Yesterday, Trump signed the S.442 NASA Authorization Bill, which allocates $19.5 billion in funding for the agency through fiscal year 2017.
Speaking at the White House, Trump seemed to lend support to NASA’s commercial partnerships, which includes funding companies like SpaceX and Boeing via the Commercial Crew Development program. The bill also loosely keeps the goal of getting humans to orbit Mars by 2033.
"With this legislation, we support NASA's scientists, engineers, astronauts, and their pursuit of discoveries," Trump said during the event. "This bill will make sure that NASA's most important and effective programs are sustained.”
This particular bill, which passed Congress earlier this year, is different from the $19.1 billion budget Trump proposed the other day for fiscal year 2018. That budget involved canceling the Europa lander, ending a mission to explore an asteroid, scrapping NASA’s Office of Education, and ending involvement in several Earth observation satellites. If that budget ever goes though, it will certainly not maintain NASA’s programs.
Essentially, this Authorization Bill – known more specifically as the National Aeronautics and Space Administration Transition Authorization Act of 2017 – will keep NASA ticking over until a new budget comes in. Not everyone was happy about it, however, with SpaceX CEO Elon Musk taking to Twitter to bemoan a lack of focus on Mars.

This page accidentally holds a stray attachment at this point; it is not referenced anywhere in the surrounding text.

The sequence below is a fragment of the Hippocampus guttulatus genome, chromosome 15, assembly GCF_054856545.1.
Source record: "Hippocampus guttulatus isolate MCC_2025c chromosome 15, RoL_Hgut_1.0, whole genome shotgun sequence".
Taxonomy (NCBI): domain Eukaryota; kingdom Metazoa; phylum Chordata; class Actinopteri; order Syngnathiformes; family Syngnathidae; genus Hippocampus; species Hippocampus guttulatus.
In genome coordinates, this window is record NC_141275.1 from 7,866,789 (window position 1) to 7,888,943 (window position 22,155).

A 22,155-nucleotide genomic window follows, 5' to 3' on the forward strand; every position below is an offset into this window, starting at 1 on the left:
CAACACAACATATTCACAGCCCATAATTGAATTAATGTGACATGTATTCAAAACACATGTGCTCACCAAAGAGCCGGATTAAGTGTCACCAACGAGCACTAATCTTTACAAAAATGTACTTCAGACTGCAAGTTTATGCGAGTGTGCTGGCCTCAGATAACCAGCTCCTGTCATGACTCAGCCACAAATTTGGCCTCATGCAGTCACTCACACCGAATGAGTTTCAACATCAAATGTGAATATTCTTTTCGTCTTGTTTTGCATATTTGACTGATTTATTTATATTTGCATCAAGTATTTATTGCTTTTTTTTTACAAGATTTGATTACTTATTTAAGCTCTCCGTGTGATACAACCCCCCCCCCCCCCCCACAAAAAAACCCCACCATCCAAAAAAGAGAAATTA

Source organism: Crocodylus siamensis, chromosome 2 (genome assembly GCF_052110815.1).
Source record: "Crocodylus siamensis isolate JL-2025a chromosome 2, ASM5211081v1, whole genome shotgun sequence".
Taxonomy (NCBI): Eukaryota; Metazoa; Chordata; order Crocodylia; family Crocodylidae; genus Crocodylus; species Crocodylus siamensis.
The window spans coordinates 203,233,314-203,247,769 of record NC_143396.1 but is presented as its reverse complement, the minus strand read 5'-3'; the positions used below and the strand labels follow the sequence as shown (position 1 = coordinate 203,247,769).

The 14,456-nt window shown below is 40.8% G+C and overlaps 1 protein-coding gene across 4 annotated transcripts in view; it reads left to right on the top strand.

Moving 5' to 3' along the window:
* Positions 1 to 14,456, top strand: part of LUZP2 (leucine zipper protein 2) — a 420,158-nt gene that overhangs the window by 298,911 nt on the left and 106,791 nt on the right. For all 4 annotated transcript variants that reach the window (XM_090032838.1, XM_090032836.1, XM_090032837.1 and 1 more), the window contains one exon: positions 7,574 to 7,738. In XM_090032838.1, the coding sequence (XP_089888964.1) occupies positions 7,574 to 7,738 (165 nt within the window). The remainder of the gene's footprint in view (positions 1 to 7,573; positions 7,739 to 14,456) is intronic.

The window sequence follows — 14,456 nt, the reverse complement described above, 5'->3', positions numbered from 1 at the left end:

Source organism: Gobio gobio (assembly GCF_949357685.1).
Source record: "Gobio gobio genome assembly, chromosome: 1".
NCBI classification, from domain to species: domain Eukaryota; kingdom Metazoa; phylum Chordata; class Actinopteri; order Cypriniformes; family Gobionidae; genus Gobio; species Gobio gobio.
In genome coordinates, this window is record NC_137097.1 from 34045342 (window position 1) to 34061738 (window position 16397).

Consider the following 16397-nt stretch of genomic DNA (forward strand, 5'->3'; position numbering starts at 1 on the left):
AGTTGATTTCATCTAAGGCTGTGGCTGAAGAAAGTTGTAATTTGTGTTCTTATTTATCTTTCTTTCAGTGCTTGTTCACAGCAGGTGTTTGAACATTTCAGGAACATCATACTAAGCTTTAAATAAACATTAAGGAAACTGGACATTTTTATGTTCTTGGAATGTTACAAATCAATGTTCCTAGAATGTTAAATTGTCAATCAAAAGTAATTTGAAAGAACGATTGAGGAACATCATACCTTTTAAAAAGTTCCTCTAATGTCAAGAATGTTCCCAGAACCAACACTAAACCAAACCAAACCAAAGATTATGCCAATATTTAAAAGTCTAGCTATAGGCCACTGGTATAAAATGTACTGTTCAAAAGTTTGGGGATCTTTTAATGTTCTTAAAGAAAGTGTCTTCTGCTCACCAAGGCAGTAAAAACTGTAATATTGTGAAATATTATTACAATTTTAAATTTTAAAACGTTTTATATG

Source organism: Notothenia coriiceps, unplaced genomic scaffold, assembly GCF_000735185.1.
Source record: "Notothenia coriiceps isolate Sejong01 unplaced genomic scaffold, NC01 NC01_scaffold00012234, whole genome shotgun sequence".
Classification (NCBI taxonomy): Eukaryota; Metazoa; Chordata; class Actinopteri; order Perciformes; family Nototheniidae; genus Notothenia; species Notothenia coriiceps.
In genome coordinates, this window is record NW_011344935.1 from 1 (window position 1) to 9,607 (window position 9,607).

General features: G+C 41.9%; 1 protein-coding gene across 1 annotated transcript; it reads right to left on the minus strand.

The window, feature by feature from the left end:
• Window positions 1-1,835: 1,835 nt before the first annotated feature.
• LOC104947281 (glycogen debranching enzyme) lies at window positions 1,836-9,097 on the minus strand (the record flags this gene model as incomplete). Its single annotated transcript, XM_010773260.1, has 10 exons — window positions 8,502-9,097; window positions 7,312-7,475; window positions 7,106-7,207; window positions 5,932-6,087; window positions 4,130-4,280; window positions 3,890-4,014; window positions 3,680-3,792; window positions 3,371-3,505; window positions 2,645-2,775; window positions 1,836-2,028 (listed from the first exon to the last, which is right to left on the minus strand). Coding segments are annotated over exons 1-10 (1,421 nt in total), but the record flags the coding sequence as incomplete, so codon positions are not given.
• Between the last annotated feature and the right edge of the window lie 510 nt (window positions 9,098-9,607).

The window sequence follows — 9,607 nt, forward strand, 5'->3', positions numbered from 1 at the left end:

One interesting part of the bill refers to the Apollo landing sites, as noted by CollectSpace. There have been calls recently to ensure they are protected from harm by future missions.
This bill attempts to address that, noting that the White House Office of Science and Technology Policy should look into “protecting and preserving historically important Apollo program lunar landing sites and Apollo program artifacts residing on the lunar surface.”
You might think that’s a bit silly. After all, no human has set foot on the Moon since 1972, and since 1976 only one unmanned mission – China’s Chang'e 3 lander and rover – has touched down there. But in recent years, several companies and nations have announced plans to go back.
By the end of this year, we’re expecting to see several private companies land on the Moon as part of the Google Lunar XPRIZE, and one team even wanted to revisit the Apollo 17 site. So the bill calls for new legislation to ensure the sites are protected, without going into specifics.
The bill also reintroduces the National Space Council, a somewhat controversial council that will oversee US space policy, headed by Vice President Mike Pence. It won’t be until next fiscal year, though, that we really see Trump’s plans for NASA take hold, which might include focusing on the Moon or Mars.
Does Trump himself want to go to Mars? I'm not sure, but I'll let you know if I find out.